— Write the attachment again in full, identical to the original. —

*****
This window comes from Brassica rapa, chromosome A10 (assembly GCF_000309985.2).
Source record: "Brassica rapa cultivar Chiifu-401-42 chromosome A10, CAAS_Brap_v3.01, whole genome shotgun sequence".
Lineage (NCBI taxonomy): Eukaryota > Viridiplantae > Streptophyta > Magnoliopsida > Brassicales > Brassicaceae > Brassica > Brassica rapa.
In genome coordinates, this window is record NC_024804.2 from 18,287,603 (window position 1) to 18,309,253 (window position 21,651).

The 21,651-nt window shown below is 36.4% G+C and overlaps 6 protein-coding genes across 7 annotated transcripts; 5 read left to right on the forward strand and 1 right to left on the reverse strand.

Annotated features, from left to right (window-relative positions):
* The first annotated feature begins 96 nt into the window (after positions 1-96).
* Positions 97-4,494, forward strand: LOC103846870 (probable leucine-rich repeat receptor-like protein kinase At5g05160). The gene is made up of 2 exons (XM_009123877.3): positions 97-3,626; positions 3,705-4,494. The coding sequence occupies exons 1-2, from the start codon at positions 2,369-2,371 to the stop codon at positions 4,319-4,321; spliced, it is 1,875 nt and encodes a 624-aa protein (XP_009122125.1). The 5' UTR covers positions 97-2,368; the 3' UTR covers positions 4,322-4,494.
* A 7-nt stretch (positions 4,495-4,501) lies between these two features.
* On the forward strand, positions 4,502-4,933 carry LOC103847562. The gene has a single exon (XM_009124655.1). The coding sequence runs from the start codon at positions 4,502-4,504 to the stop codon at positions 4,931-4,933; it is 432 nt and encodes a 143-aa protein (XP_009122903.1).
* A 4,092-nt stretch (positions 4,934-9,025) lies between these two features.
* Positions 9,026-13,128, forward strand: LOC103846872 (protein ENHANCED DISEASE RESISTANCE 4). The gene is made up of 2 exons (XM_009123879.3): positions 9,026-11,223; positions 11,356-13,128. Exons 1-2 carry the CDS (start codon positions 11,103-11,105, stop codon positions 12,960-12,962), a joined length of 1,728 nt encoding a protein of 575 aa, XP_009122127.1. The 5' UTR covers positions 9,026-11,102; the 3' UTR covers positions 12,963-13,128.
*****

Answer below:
This window comes from Brassica rapa, chromosome A10 (assembly GCF_000309985.2).
Source record: "Brassica rapa cultivar Chiifu-401-42 chromosome A10, CAAS_Brap_v3.01, whole genome shotgun sequence".
Lineage (NCBI taxonomy): Eukaryota > Viridiplantae > Streptophyta > Magnoliopsida > Brassicales > Brassicaceae > Brassica > Brassica rapa.
In genome coordinates, this window is record NC_024804.2 from 18,287,603 (window position 1) to 18,309,253 (window position 21,651).

The 21,651-nt window shown below is 36.4% G+C and overlaps 6 protein-coding genes across 7 annotated transcripts; 5 read left to right on the forward strand and 1 right to left on the reverse strand.

Annotated features, from left to right (window-relative positions):
* The first annotated feature begins 96 nt into the window (after positions 1-96).
* Positions 97-4,494, forward strand: LOC103846870 (probable leucine-rich repeat receptor-like protein kinase At5g05160). The gene is made up of 2 exons (XM_009123877.3): positions 97-3,626; positions 3,705-4,494. The coding sequence occupies exons 1-2, from the start codon at positions 2,369-2,371 to the stop codon at positions 4,319-4,321; spliced, it is 1,875 nt and encodes a 624-aa protein (XP_009122125.1). The 5' UTR covers positions 97-2,368; the 3' UTR covers positions 4,322-4,494.
* A 7-nt stretch (positions 4,495-4,501) lies between these two features.
* On the forward strand, positions 4,502-4,933 carry LOC103847562. The gene has a single exon (XM_009124655.1). The coding sequence runs from the start codon at positions 4,502-4,504 to the stop codon at positions 4,931-4,933; it is 432 nt and encodes a 143-aa protein (XP_009122903.1).
* A 4,092-nt stretch (positions 4,934-9,025) lies between these two features.
* Positions 9,026-13,128, forward strand: LOC103846872 (protein ENHANCED DISEASE RESISTANCE 4). The gene is made up of 2 exons (XM_009123879.3): positions 9,026-11,223; positions 11,356-13,128. Exons 1-2 carry the CDS (start codon positions 11,103-11,105, stop codon positions 12,960-12,962), a joined length of 1,728 nt encoding a protein of 575 aa, XP_009122127.1. The 5' UTR covers positions 9,026-11,102; the 3' UTR covers positions 12,963-13,128.